Wheels within wheels: an examination of the nature of psychological explanation via a theoretically oriented history of some mechanical models
Fryer, David M.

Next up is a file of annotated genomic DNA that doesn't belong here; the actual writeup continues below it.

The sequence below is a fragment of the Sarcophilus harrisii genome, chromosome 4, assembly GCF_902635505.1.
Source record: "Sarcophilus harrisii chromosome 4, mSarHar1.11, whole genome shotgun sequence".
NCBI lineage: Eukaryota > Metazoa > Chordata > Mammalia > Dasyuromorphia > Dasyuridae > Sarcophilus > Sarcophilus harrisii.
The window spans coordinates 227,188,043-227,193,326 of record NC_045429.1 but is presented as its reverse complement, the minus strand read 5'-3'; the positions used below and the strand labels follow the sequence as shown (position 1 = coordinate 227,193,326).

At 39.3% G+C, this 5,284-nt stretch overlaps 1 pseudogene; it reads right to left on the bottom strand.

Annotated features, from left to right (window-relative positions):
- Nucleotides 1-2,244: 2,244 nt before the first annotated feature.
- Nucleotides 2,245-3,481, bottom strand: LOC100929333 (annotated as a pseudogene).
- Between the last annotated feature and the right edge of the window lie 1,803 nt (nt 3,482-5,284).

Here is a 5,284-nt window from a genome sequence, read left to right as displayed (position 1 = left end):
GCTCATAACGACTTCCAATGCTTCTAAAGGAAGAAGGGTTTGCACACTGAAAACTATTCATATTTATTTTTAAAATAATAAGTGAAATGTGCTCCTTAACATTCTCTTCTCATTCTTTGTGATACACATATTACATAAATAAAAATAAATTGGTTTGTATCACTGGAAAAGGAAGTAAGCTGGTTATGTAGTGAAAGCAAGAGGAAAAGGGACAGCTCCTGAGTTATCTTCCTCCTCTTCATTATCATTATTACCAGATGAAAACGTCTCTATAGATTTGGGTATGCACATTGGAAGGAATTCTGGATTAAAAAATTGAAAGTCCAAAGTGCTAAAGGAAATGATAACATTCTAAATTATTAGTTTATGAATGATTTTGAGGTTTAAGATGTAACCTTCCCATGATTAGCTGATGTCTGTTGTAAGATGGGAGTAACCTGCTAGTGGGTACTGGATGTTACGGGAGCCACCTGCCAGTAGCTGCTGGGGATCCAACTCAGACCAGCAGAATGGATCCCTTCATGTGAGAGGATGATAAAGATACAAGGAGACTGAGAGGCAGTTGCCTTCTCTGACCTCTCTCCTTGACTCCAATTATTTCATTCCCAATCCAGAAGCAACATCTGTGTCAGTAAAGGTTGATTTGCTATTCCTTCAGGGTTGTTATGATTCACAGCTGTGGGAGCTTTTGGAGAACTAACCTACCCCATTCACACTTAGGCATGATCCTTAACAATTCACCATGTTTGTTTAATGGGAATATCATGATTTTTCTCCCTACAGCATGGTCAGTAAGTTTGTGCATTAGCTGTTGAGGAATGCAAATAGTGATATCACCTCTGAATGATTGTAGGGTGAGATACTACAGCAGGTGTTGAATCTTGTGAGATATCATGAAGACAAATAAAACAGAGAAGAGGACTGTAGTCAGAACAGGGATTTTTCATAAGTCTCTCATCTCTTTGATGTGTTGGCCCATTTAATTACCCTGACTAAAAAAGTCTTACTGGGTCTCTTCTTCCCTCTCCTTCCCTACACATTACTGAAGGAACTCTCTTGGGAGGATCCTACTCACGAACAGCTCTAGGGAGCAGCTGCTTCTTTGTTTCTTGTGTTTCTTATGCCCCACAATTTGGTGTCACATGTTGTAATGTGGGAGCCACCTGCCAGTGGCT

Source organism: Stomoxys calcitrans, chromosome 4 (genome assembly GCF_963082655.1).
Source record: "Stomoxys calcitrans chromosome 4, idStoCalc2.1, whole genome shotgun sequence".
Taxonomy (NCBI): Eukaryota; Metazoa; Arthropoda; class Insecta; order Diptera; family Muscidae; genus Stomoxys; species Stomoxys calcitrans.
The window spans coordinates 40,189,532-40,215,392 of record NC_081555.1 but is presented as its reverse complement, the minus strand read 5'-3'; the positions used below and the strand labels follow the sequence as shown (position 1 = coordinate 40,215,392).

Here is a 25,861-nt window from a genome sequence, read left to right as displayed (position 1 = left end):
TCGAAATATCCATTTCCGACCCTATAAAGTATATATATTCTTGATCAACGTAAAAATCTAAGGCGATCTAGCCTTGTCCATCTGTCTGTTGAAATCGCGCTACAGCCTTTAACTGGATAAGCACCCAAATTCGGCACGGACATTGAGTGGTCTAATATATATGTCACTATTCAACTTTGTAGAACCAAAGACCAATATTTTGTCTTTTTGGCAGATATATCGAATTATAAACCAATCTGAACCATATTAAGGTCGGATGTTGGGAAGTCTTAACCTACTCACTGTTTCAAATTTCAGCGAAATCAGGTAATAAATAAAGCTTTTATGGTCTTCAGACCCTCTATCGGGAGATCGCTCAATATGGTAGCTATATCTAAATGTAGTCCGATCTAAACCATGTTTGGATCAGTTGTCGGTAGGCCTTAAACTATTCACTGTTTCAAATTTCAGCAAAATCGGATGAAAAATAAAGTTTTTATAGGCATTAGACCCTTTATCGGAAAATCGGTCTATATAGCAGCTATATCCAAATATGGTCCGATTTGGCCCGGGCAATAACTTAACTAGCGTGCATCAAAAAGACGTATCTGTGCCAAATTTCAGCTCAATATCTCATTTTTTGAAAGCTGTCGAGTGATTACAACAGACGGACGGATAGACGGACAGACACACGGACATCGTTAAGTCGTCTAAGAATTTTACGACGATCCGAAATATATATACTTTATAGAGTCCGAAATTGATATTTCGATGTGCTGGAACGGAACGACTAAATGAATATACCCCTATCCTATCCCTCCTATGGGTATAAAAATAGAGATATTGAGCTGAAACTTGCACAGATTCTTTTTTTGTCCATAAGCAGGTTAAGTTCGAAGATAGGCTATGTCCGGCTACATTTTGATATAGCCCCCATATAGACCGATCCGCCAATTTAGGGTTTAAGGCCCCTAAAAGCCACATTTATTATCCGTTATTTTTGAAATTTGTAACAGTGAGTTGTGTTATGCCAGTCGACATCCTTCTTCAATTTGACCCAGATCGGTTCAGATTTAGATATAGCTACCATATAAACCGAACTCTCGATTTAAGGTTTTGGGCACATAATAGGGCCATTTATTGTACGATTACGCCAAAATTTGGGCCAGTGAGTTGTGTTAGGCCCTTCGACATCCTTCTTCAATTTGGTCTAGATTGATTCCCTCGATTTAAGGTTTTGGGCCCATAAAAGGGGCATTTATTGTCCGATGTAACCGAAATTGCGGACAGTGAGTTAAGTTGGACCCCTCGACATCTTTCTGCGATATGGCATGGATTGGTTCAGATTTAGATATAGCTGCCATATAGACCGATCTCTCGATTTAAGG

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The aim of this thesis is to ask, and attempt to answer, some pertinent questions about that type of psychological explanation which proceeds by simulation, or model building. The method chosen is a detailed examination of some models, mostly 18th and 19th century mechanical ones, together with a theoretically motivated discussion of the relations between these models and the development of psychological theories contemporary with them. Two types of model, formal and intimate, are distinguished, both by their aetiology and by the way they are used by working scientists, and several examples of each type are subjected to scrutiny, as are the intentions of their modellers in building or adopting them. Four main foci of interest emerge: the history of experimental psychology (the myth that experimental psychology was born circa 1870 is exploded); the sociology of science (the impact of developing technology on psychological theory, via the proffering of models, is clearly demonstrated); the philosophy of psychology (issues such as the nature of explanation and the problem of representation are dis¬ cussed); and, last but not least, theoretical psychology (the value of work in cognitive simulation, and of some work in Artificial Intelligence, is stressed and, partly, explained).